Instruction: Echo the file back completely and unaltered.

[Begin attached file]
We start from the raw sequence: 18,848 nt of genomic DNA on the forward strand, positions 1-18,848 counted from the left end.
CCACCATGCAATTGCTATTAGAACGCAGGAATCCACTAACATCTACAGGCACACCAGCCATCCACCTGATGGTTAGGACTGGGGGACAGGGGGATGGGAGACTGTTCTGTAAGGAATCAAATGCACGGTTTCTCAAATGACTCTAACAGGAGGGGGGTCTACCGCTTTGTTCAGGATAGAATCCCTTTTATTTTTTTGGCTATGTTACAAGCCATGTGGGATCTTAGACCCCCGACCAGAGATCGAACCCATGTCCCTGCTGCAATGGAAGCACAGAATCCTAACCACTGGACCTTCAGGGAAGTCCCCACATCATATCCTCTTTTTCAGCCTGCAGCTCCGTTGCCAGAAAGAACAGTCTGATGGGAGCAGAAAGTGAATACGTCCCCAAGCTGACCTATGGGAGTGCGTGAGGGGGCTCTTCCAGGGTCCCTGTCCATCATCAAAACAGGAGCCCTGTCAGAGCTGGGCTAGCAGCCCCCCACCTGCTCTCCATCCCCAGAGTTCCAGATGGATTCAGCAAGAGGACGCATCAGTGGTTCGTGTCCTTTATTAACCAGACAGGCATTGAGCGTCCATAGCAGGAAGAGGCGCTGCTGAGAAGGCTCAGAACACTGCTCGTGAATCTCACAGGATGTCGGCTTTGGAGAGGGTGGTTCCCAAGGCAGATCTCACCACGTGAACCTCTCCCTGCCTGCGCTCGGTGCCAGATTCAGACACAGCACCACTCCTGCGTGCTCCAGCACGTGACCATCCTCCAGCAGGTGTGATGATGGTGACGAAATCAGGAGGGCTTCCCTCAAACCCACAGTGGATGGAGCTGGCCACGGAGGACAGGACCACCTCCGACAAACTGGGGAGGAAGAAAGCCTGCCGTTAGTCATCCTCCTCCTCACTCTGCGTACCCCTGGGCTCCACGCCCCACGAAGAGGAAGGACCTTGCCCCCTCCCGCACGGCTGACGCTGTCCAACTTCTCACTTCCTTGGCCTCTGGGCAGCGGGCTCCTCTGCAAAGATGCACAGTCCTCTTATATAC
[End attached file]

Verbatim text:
We start from the raw sequence: 18,848 nt of genomic DNA on the forward strand, positions 1-18,848 counted from the left end.
CCACCATGCAATTGCTATTAGAACGCAGGAATCCACTAACATCTACAGGCACACCAGCCATCCACCTGATGGTTAGGACTGGGGGACAGGGGGATGGGAGACTGTTCTGTAAGGAATCAAATGCACGGTTTCTCAAATGACTCTAACAGGAGGGGGGTCTACCGCTTTGTTCAGGATAGAATCCCTTTTATTTTTTTGGCTATGTTACAAGCCATGTGGGATCTTAGACCCCCGACCAGAGATCGAACCCATGTCCCTGCTGCAATGGAAGCACAGAATCCTAACCACTGGACCTTCAGGGAAGTCCCCACATCATATCCTCTTTTTCAGCCTGCAGCTCCGTTGCCAGAAAGAACAGTCTGATGGGAGCAGAAAGTGAATACGTCCCCAAGCTGACCTATGGGAGTGCGTGAGGGGGCTCTTCCAGGGTCCCTGTCCATCATCAAAACAGGAGCCCTGTCAGAGCTGGGCTAGCAGCCCCCCACCTGCTCTCCATCCCCAGAGTTCCAGATGGATTCAGCAAGAGGACGCATCAGTGGTTCGTGTCCTTTATTAACCAGACAGGCATTGAGCGTCCATAGCAGGAAGAGGCGCTGCTGAGAAGGCTCAGAACACTGCTCGTGAATCTCACAGGATGTCGGCTTTGGAGAGGGTGGTTCCCAAGGCAGATCTCACCACGTGAACCTCTCCCTGCCTGCGCTCGGTGCCAGATTCAGACACAGCACCACTCCTGCGTGCTCCAGCACGTGACCATCCTCCAGCAGGTGTGATGATGGTGACGAAATCAGGAGGGCTTCCCTCAAACCCACAGTGGATGGAGCTGGCCACGGAGGACAGGACCACCTCCGACAAACTGGGGAGGAAGAAAGCCTGCCGTTAGTCATCCTCCTCCTCACTCTGCGTACCCCTGGGCTCCACGCCCCACGAAGAGGAAGGACCTTGCCCCCTCCCGCACGGCTGACGCTGTCCAACTTCTCACTTCCTTGGCCTCTGGGCAGCGGGCTCCTCTGCAAAGATGCACAGTCCTCTTATATAC